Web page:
Irish ambition checked by salary cap talk

London Irish 48 Newcastle 8
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Money makes the world go around but it can also derail the best-laid plans. Toby Booth, the London Irish head coach, urged Premier Rugby to abandon thoughts of lowering the salary cap from £4m to £3.5m, partly because he would have to rip up several contracts already agreed. "If you're expecting us to compete in Europe, you're hampering us still further," Booth said after this seven-try victory galvanised Irish's play-off aspirations.

"And we can't plan as a business if we've announced eight contracts with more to come and then say 'no, we're going to tear them up and start again'. For me, that's ludicrous."

On the field, the Irish have a watchable high-tempo style and a bit of luck going for them too. Booth perceived a weakness at fly-half at the start of the season which was solved when Peter Hewat stepped forward from full-back with great authority and Mike Catt and Shane Geraghty returned to fitness after injury. A defeat at Saracens nine days ago has been the only interruption in a run of 12 wins, and Newcastle, anxiously vying with Bristol to avoid relegation, were blown apart. Off the field, Booth has no desire to splash the cash but he "strongly advocates" the status quo on the salary cap.

"We have a squad of 33 players, which is similar to Sale and the smallest in the Premiership compared with the rest who have between 38 and 45," Booth said. "I'm looking to add maybe one player this year and one or two more the next. I want 35 or 36 players, with as much quality as possible, and which fits into the £4m wage cap. That's a pretty simple equation."

Booth's search may shift from the number 10 to either 13 or 15, now that Delon Armitage has gone from nowhere – well, three stints with the England Saxons from summer 2006 to spring 2008, to be precise – to be his country's incumbent full-back.

England will name a senior squad on 14 January, with Geraghty, Armitage and the latter's brother Steffon among the candidates. There must be some disquiet that Delon has missed two matches and is wearing a brace on his foot after the toe he broke last season developed renewed complications in December. Irish have a Premiership fixture at Sale and two European Challenge cup matches before the Six Nations Championship kicks off.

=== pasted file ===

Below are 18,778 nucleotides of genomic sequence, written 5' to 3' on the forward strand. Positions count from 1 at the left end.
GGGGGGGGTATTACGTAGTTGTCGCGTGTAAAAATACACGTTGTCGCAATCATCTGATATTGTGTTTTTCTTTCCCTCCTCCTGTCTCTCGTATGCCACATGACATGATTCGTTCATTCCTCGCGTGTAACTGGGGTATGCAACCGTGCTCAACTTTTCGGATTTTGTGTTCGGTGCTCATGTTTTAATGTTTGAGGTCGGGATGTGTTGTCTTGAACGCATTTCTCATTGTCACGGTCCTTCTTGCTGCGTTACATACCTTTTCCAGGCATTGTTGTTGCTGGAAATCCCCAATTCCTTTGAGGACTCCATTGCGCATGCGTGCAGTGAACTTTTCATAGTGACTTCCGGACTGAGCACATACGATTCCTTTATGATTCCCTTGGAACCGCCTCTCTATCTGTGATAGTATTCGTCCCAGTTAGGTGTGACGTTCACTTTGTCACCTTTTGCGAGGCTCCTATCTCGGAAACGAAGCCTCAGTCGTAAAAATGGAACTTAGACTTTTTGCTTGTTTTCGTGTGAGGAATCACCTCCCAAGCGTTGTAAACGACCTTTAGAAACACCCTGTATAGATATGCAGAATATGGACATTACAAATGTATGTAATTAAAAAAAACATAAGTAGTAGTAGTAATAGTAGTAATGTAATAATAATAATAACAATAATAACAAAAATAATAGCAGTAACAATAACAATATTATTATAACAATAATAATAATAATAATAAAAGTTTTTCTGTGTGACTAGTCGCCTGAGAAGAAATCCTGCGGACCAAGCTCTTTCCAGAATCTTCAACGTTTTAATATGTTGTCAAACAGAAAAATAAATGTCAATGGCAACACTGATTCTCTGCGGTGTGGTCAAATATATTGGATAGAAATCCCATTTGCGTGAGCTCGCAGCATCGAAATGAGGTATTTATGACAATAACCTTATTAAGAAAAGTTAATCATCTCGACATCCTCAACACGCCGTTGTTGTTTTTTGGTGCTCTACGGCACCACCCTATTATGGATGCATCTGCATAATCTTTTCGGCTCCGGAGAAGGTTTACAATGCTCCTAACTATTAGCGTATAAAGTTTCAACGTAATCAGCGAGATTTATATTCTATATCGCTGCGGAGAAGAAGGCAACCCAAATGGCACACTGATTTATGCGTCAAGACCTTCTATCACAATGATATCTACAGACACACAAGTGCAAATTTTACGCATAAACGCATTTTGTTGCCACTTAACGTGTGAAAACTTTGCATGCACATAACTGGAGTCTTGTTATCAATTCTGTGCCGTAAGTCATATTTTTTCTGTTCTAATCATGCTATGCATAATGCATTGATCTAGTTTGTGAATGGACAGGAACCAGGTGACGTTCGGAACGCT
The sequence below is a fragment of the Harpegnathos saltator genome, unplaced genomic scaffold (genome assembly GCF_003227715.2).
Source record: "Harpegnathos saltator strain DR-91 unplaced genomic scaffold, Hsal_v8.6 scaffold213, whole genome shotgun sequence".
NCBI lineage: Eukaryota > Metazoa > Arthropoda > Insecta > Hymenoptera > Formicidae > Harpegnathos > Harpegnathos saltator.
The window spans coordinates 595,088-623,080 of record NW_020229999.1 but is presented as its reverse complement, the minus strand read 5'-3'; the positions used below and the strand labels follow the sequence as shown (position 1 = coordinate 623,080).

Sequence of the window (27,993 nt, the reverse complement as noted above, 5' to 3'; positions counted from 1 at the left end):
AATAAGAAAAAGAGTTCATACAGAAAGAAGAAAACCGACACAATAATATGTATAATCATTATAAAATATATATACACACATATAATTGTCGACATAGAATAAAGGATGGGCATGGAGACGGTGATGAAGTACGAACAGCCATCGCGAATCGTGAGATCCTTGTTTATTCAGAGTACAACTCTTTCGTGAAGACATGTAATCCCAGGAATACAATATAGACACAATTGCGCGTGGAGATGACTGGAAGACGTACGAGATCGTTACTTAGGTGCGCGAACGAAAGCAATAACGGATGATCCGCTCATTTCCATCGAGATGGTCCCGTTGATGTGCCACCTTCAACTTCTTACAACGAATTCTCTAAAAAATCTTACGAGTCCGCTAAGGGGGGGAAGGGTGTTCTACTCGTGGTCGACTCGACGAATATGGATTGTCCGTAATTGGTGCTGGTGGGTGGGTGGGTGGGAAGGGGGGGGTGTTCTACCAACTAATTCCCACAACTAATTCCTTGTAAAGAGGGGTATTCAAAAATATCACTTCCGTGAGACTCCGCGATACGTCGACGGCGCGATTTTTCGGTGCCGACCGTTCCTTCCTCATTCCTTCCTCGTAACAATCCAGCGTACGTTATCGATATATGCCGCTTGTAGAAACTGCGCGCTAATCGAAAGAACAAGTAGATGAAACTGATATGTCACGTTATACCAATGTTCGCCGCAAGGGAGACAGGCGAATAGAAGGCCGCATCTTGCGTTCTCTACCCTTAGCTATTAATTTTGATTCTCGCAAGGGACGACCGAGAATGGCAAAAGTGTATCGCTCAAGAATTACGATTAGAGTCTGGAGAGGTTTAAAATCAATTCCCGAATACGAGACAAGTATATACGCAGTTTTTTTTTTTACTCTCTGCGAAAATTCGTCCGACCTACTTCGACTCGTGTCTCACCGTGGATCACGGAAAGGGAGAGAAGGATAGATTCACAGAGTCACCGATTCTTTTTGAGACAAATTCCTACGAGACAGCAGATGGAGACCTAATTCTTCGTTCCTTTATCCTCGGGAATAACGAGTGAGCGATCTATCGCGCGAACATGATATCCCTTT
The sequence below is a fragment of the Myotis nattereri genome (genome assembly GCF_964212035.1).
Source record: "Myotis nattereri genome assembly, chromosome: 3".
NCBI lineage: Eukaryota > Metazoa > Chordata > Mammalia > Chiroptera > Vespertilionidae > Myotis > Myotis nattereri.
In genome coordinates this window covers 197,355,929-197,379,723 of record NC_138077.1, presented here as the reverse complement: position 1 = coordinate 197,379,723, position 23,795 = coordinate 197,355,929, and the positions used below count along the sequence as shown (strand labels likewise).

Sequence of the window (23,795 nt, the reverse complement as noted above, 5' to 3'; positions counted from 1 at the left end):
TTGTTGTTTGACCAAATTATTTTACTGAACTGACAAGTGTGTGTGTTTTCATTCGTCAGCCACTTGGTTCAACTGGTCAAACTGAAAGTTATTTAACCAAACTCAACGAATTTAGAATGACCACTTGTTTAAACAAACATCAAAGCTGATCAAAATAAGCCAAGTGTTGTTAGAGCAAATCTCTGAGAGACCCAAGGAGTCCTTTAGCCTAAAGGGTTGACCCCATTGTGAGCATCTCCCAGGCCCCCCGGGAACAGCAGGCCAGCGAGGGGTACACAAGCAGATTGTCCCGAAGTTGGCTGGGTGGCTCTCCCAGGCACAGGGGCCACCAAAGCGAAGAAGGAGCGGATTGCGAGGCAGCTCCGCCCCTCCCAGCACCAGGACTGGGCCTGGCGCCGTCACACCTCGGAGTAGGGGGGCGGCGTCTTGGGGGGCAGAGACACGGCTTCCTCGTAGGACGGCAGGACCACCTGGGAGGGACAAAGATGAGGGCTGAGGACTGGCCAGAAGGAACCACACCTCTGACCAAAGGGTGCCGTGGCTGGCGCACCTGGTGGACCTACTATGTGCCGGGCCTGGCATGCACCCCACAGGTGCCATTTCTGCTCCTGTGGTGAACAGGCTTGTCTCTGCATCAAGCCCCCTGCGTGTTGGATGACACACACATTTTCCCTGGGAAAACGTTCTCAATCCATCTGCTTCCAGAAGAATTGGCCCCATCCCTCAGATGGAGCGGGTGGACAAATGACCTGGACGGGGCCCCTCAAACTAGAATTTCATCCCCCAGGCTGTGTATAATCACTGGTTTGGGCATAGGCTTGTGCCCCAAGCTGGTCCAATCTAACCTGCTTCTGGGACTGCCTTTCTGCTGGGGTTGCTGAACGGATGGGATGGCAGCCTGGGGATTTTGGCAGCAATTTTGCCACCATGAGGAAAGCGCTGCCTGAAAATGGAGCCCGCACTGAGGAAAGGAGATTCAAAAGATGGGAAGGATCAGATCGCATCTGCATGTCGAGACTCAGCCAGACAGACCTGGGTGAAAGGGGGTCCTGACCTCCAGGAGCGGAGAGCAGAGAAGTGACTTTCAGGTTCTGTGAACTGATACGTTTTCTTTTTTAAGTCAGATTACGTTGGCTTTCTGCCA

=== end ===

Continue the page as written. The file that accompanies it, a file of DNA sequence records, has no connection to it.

Hewat, the Australian who scored Irish's bonus-point try in the 30th minute, is slightly nonplussed but happy enough at the age of 30 to be a guiding light to the emerging Englishmen. "The semi-final in the Heineken Cup [a narrow defeat by Toulouse last April] was a big turning point," Hewat said.

"The younger players don't fear anyone any more and they believe they can win every game they play. My role is about helping with game management. The young guys want to score from every phase they are involved in."

That appeared feasible enough against a Newcastle side whose promising start and powerful scrummage yielded hardly any significant reward. The club's financial situation appears parlous which threatens professional rugby union's standing in the north-east. Being blunt, the 19-year-old fly-half Rory Clegg, who has a lot about him and is learning his trade with the Falcons as Jonny Wilkinson did a decade before him, would find somewhere else to play, but there is more to it than that.

London Irish: Tries: Ojo, S Armitage, Danaher, Hewat, Corbisiero, Catt, Mapusua; Conversions: Hewat 4, Geraghty Penalty: Hewat.

Newcastle Falcons: Try: Visser; Penalty: Clegg.

London Irish: P Hewat (M Catt, 52); T Ojo, E Seveali'i (C Gower, 59), S Mapusua, T Homer; S Geraghty, P Hodgson (A Lalanne, 64); A Corbisiero (D Murphy, 52), D Paice (J Buckland, 52), T Lea'aetoa, J Hudson, B Casey (capt; K Roche, 45), D Danaher, S Armitage (R Thorpe, 52), C Hala'Ufia.

Newcastle Falcons: T May; T Visser, J Noon, T Tu'ipulotu, J Rudd(D Williams, 64); R Clegg (S Jones, 59), J Grindal (M Young, 45); M Ward (D Wilson, 40), M Thompson (R Vickers, 40), C Hayman (Ward, 76), G Parling, M Sorenson, P Dowson (capt), B Wilson, A Balding (E Williamson, 52).

Referee: C Berdos (France).